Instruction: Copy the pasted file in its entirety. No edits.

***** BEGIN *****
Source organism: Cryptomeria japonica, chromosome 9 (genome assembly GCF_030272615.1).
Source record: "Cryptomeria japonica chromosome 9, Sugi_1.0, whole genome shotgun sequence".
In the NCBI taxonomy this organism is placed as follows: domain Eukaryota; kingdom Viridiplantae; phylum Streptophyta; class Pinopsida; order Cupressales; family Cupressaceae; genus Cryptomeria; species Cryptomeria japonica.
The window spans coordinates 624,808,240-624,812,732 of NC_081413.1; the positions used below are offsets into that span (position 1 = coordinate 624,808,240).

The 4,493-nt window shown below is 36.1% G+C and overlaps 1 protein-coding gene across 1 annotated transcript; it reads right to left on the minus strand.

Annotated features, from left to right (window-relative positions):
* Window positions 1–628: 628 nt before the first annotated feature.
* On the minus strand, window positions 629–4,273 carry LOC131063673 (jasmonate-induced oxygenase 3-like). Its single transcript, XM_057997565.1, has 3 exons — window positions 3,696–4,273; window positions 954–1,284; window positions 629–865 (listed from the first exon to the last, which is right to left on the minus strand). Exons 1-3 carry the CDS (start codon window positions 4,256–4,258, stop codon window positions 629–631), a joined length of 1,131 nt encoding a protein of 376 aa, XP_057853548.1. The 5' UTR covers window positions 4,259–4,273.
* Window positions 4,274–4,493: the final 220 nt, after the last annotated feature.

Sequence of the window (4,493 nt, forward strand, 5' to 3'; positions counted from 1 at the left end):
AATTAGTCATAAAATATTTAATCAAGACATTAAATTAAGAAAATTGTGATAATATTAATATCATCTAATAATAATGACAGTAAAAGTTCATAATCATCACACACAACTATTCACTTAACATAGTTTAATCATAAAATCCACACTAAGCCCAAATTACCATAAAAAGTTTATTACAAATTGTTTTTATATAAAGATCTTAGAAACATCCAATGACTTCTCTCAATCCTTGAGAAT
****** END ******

Source organism: Cryptomeria japonica, chromosome 9 (genome assembly GCF_030272615.1).
Source record: "Cryptomeria japonica chromosome 9, Sugi_1.0, whole genome shotgun sequence".
In the NCBI taxonomy this organism is placed as follows: domain Eukaryota; kingdom Viridiplantae; phylum Streptophyta; class Pinopsida; order Cupressales; family Cupressaceae; genus Cryptomeria; species Cryptomeria japonica.
The window spans coordinates 624,808,240-624,812,732 of NC_081413.1; the positions used below are offsets into that span (position 1 = coordinate 624,808,240).

The 4,493-nt window shown below is 36.1% G+C and overlaps 1 protein-coding gene across 1 annotated transcript; it reads right to left on the minus strand.

Annotated features, from left to right (window-relative positions):
* Window positions 1–628: 628 nt before the first annotated feature.
* On the minus strand, window positions 629–4,273 carry LOC131063673 (jasmonate-induced oxygenase 3-like). Its single transcript, XM_057997565.1, has 3 exons — window positions 3,696–4,273; window positions 954–1,284; window positions 629–865 (listed from the first exon to the last, which is right to left on the minus strand). Exons 1-3 carry the CDS (start codon window positions 4,256–4,258, stop codon window positions 629–631), a joined length of 1,131 nt encoding a protein of 376 aa, XP_057853548.1. The 5' UTR covers window positions 4,259–4,273.
* Window positions 4,274–4,493: the final 220 nt, after the last annotated feature.

Sequence of the window (4,493 nt, forward strand, 5' to 3'; positions counted from 1 at the left end):
AATTAGTCATAAAATATTTAATCAAGACATTAAATTAAGAAAATTGTGATAATATTAATATCATCTAATAATAATGACAGTAAAAGTTCATAATCATCACACACAACTATTCACTTAACATAGTTTAATCATAAAATCCACACTAAGCCCAAATTACCATAAAAAGTTTATTACAAATTGTTTTTATATAAAGATCTTAGAAACATCCAATGACTTCTCTCAATCCTTGAGAAT